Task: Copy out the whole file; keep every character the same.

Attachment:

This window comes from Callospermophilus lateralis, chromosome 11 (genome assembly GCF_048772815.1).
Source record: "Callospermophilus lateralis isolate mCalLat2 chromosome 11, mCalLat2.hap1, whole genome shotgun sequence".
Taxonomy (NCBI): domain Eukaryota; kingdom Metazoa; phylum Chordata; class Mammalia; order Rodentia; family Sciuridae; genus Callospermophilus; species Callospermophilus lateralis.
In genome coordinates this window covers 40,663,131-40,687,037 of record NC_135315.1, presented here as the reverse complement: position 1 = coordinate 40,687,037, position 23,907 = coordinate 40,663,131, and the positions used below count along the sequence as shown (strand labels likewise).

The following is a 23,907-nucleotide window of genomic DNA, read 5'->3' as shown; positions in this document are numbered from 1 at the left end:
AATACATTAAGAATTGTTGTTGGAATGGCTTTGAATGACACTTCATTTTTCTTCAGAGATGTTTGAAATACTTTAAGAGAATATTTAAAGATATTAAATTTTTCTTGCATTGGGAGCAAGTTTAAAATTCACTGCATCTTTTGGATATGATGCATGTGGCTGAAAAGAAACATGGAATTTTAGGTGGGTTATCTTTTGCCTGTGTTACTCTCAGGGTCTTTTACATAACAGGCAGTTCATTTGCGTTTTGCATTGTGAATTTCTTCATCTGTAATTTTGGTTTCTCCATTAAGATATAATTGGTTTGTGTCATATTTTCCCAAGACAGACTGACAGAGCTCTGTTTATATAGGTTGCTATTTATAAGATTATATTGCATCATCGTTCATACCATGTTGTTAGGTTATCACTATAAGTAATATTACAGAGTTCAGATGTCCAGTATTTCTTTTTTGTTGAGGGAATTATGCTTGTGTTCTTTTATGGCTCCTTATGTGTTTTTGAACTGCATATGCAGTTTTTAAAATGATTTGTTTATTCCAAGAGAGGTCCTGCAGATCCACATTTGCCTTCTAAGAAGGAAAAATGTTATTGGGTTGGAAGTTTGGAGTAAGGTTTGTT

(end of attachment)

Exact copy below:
This window comes from Callospermophilus lateralis, chromosome 11 (genome assembly GCF_048772815.1).
Source record: "Callospermophilus lateralis isolate mCalLat2 chromosome 11, mCalLat2.hap1, whole genome shotgun sequence".
Taxonomy (NCBI): domain Eukaryota; kingdom Metazoa; phylum Chordata; class Mammalia; order Rodentia; family Sciuridae; genus Callospermophilus; species Callospermophilus lateralis.
In genome coordinates this window covers 40,663,131-40,687,037 of record NC_135315.1, presented here as the reverse complement: position 1 = coordinate 40,687,037, position 23,907 = coordinate 40,663,131, and the positions used below count along the sequence as shown (strand labels likewise).

The following is a 23,907-nucleotide window of genomic DNA, read 5'->3' as shown; positions in this document are numbered from 1 at the left end:
AATACATTAAGAATTGTTGTTGGAATGGCTTTGAATGACACTTCATTTTTCTTCAGAGATGTTTGAAATACTTTAAGAGAATATTTAAAGATATTAAATTTTTCTTGCATTGGGAGCAAGTTTAAAATTCACTGCATCTTTTGGATATGATGCATGTGGCTGAAAAGAAACATGGAATTTTAGGTGGGTTATCTTTTGCCTGTGTTACTCTCAGGGTCTTTTACATAACAGGCAGTTCATTTGCGTTTTGCATTGTGAATTTCTTCATCTGTAATTTTGGTTTCTCCATTAAGATATAATTGGTTTGTGTCATATTTTCCCAAGACAGACTGACAGAGCTCTGTTTATATAGGTTGCTATTTATAAGATTATATTGCATCATCGTTCATACCATGTTGTTAGGTTATCACTATAAGTAATATTACAGAGTTCAGATGTCCAGTATTTCTTTTTTGTTGAGGGAATTATGCTTGTGTTCTTTTATGGCTCCTTATGTGTTTTTGAACTGCATATGCAGTTTTTAAAATGATTTGTTTATTCCAAGAGAGGTCCTGCAGATCCACATTTGCCTTCTAAGAAGGAAAAATGTTATTGGGTTGGAAGTTTGGAGTAAGGTTTGTT